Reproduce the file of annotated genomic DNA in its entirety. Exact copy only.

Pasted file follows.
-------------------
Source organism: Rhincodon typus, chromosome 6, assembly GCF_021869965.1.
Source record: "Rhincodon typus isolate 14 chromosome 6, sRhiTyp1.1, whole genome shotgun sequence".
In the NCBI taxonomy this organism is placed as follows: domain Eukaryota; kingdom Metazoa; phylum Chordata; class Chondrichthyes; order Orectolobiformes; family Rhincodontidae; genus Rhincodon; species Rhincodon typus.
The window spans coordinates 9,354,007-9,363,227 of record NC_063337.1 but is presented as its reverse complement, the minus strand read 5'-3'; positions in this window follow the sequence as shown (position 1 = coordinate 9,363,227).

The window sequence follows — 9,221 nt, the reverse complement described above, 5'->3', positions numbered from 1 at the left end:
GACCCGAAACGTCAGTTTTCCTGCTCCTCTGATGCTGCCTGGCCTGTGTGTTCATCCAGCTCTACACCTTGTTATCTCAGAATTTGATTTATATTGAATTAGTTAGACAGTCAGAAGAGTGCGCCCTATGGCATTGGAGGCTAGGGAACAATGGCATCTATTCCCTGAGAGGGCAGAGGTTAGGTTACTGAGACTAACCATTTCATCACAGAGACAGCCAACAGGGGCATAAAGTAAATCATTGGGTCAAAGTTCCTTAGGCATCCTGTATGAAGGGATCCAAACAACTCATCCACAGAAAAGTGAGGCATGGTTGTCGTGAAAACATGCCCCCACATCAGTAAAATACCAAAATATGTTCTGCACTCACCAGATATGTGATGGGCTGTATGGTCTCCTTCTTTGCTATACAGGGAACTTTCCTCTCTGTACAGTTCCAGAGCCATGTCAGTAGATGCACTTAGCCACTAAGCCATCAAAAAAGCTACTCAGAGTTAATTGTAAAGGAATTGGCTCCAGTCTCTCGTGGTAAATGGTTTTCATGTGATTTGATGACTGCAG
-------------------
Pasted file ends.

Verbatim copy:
Source organism: Rhincodon typus, chromosome 6, assembly GCF_021869965.1.
Source record: "Rhincodon typus isolate 14 chromosome 6, sRhiTyp1.1, whole genome shotgun sequence".
In the NCBI taxonomy this organism is placed as follows: domain Eukaryota; kingdom Metazoa; phylum Chordata; class Chondrichthyes; order Orectolobiformes; family Rhincodontidae; genus Rhincodon; species Rhincodon typus.
The window spans coordinates 9,354,007-9,363,227 of record NC_063337.1 but is presented as its reverse complement, the minus strand read 5'-3'; positions in this window follow the sequence as shown (position 1 = coordinate 9,363,227).

The window sequence follows — 9,221 nt, the reverse complement described above, 5'->3', positions numbered from 1 at the left end:
GACCCGAAACGTCAGTTTTCCTGCTCCTCTGATGCTGCCTGGCCTGTGTGTTCATCCAGCTCTACACCTTGTTATCTCAGAATTTGATTTATATTGAATTAGTTAGACAGTCAGAAGAGTGCGCCCTATGGCATTGGAGGCTAGGGAACAATGGCATCTATTCCCTGAGAGGGCAGAGGTTAGGTTACTGAGACTAACCATTTCATCACAGAGACAGCCAACAGGGGCATAAAGTAAATCATTGGGTCAAAGTTCCTTAGGCATCCTGTATGAAGGGATCCAAACAACTCATCCACAGAAAAGTGAGGCATGGTTGTCGTGAAAACATGCCCCCACATCAGTAAAATACCAAAATATGTTCTGCACTCACCAGATATGTGATGGGCTGTATGGTCTCCTTCTTTGCTATACAGGGAACTTTCCTCTCTGTACAGTTCCAGAGCCATGTCAGTAGATGCACTTAGCCACTAAGCCATCAAAAAAGCTACTCAGAGTTAATTGTAAAGGAATTGGCTCCAGTCTCTCGTGGTAAATGGTTTTCATGTGATTTGATGACTGCAG